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Judicial review court to be mothballed next week

26 May 2011

Hearings at Sittingbourne Magistrates’ Court, the court at the centre of the legal battle against the government’s radical closure programme, will end tomorrow.

A judicial review hearing against the closure of Sittingbourne, the first of its kind, took place at the High Court yesterday.

North Kent firm Robin Murray & Co brought the challenge, which was part funded by Chancery Lane and the Kent Law Society.

A further judicial review, against the closure of Barry Magistrates’ Court in Wales, will be heard next month, along with an oral hearing challenging the closure of the court in Cardigan. Cardigan Magistrates’ Court has already been mothballed.

Lord Justice Elias, Mr Justice Beatson and Mr Justice Hickinbottom, who heard the Sittingbourne case, will also hear the Welsh reviews and deliver their judgments at the same time later next month.

A spokesman for the MoJ said none of the courts would actually close until the rulings are delivered. Cardigan is scheduled to shut on 30 June, followed by Sittingbourne on 29 July and Barry in December.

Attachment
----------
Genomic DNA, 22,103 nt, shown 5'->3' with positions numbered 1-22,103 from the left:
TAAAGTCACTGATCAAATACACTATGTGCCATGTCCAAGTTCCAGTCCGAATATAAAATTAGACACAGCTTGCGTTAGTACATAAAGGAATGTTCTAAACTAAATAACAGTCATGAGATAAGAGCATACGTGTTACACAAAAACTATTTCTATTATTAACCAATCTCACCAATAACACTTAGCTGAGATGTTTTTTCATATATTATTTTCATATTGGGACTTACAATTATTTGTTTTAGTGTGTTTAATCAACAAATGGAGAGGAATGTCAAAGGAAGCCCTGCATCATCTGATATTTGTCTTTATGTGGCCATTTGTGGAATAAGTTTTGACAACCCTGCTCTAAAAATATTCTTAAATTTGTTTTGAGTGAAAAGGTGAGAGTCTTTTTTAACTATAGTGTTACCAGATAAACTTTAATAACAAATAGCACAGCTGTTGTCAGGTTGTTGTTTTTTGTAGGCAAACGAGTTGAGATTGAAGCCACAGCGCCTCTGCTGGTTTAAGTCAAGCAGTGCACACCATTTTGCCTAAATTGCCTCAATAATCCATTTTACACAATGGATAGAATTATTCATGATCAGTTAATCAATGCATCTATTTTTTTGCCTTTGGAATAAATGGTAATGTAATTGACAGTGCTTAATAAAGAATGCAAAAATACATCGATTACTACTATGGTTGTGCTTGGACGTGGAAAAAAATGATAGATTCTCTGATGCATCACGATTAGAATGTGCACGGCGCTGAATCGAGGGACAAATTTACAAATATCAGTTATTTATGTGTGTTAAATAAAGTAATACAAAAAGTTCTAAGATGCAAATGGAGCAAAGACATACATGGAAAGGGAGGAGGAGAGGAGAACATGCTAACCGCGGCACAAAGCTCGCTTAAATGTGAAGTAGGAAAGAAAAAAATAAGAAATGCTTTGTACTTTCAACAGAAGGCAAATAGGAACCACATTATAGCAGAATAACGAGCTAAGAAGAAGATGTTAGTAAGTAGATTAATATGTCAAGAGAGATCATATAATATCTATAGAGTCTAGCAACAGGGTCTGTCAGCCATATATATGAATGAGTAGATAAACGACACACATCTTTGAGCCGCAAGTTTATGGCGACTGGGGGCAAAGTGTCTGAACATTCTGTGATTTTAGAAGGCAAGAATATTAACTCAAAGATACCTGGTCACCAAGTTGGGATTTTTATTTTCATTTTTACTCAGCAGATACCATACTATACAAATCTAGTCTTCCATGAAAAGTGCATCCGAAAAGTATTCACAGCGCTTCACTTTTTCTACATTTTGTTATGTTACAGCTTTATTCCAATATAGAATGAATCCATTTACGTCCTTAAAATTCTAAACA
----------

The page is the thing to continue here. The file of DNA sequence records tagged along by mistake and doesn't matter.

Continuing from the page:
Chris Atkinson, managing partner of Robin Murray & Co, said the closure of Sittingbourne would mean that there would no longer be a magistrates, family proceedings or youth court in the borough of Swale, which covers 130,000 people and the whole of the island of Sheppey.

Atkinson said most of the work would be transferred to Maidstone, around 20 miles from Sheppey, but some would go to Sevenoaks, which is 40 miles away and takes three hours to reach by public transport.

“There is no good reason to close Sittingbourne,” Atkinson said. “It’s a busy court with a utilisation rate of 82 per cent. There are three courts, open every day.

“Swale is the ninth most deprived borough in the South East. This closure will inevitably lead to greater costs for the whole criminal justice system.”

Atkinson predicted that more arrest warrants would be issued for those failing to attend court and the police would have to spend “more of their very precious resources” chasing them up.

“More people will end up going to jail at a time when the Ministry of Justice is trying to cut the prison population,” he added.

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